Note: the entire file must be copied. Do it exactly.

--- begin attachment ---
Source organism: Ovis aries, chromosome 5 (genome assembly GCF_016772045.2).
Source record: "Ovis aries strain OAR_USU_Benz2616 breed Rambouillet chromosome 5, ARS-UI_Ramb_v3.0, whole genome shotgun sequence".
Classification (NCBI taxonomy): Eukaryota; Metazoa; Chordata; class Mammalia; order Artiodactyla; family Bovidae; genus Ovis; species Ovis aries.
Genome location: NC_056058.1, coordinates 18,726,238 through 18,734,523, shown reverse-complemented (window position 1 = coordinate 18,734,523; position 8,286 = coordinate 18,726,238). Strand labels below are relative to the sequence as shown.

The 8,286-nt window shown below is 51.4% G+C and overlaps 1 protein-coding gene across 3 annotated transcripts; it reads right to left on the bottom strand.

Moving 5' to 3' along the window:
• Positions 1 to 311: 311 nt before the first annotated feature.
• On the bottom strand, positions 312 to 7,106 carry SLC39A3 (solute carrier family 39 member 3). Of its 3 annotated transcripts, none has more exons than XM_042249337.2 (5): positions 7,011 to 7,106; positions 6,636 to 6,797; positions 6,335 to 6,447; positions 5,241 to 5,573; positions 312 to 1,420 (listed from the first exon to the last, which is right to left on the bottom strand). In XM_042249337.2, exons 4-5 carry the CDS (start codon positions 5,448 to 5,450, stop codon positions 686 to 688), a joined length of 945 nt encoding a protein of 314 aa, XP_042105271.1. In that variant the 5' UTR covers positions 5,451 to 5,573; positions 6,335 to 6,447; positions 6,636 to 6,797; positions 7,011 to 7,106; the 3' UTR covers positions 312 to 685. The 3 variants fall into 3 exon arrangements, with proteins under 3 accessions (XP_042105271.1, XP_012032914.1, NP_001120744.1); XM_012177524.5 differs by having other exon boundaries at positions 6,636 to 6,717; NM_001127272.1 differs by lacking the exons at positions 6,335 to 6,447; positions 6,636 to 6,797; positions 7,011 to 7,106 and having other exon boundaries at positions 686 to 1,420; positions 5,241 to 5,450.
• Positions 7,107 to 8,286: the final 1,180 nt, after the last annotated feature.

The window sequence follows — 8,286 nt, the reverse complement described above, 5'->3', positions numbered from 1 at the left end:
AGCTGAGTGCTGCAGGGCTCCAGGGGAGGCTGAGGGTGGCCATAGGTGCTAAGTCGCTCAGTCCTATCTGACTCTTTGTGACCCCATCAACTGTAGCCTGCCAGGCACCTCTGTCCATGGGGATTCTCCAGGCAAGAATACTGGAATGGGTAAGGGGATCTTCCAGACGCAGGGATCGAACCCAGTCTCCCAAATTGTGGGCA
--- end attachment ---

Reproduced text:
Source organism: Ovis aries, chromosome 5 (genome assembly GCF_016772045.2).
Source record: "Ovis aries strain OAR_USU_Benz2616 breed Rambouillet chromosome 5, ARS-UI_Ramb_v3.0, whole genome shotgun sequence".
Classification (NCBI taxonomy): Eukaryota; Metazoa; Chordata; class Mammalia; order Artiodactyla; family Bovidae; genus Ovis; species Ovis aries.
Genome location: NC_056058.1, coordinates 18,726,238 through 18,734,523, shown reverse-complemented (window position 1 = coordinate 18,734,523; position 8,286 = coordinate 18,726,238). Strand labels below are relative to the sequence as shown.

The 8,286-nt window shown below is 51.4% G+C and overlaps 1 protein-coding gene across 3 annotated transcripts; it reads right to left on the bottom strand.

Moving 5' to 3' along the window:
• Positions 1 to 311: 311 nt before the first annotated feature.
• On the bottom strand, positions 312 to 7,106 carry SLC39A3 (solute carrier family 39 member 3). Of its 3 annotated transcripts, none has more exons than XM_042249337.2 (5): positions 7,011 to 7,106; positions 6,636 to 6,797; positions 6,335 to 6,447; positions 5,241 to 5,573; positions 312 to 1,420 (listed from the first exon to the last, which is right to left on the bottom strand). In XM_042249337.2, exons 4-5 carry the CDS (start codon positions 5,448 to 5,450, stop codon positions 686 to 688), a joined length of 945 nt encoding a protein of 314 aa, XP_042105271.1. In that variant the 5' UTR covers positions 5,451 to 5,573; positions 6,335 to 6,447; positions 6,636 to 6,797; positions 7,011 to 7,106; the 3' UTR covers positions 312 to 685. The 3 variants fall into 3 exon arrangements, with proteins under 3 accessions (XP_042105271.1, XP_012032914.1, NP_001120744.1); XM_012177524.5 differs by having other exon boundaries at positions 6,636 to 6,717; NM_001127272.1 differs by lacking the exons at positions 6,335 to 6,447; positions 6,636 to 6,797; positions 7,011 to 7,106 and having other exon boundaries at positions 686 to 1,420; positions 5,241 to 5,450.
• Positions 7,107 to 8,286: the final 1,180 nt, after the last annotated feature.

The window sequence follows — 8,286 nt, the reverse complement described above, 5'->3', positions numbered from 1 at the left end:
AGCTGAGTGCTGCAGGGCTCCAGGGGAGGCTGAGGGTGGCCATAGGTGCTAAGTCGCTCAGTCCTATCTGACTCTTTGTGACCCCATCAACTGTAGCCTGCCAGGCACCTCTGTCCATGGGGATTCTCCAGGCAAGAATACTGGAATGGGTAAGGGGATCTTCCAGACGCAGGGATCGAACCCAGTCTCCCAAATTGTGGGCA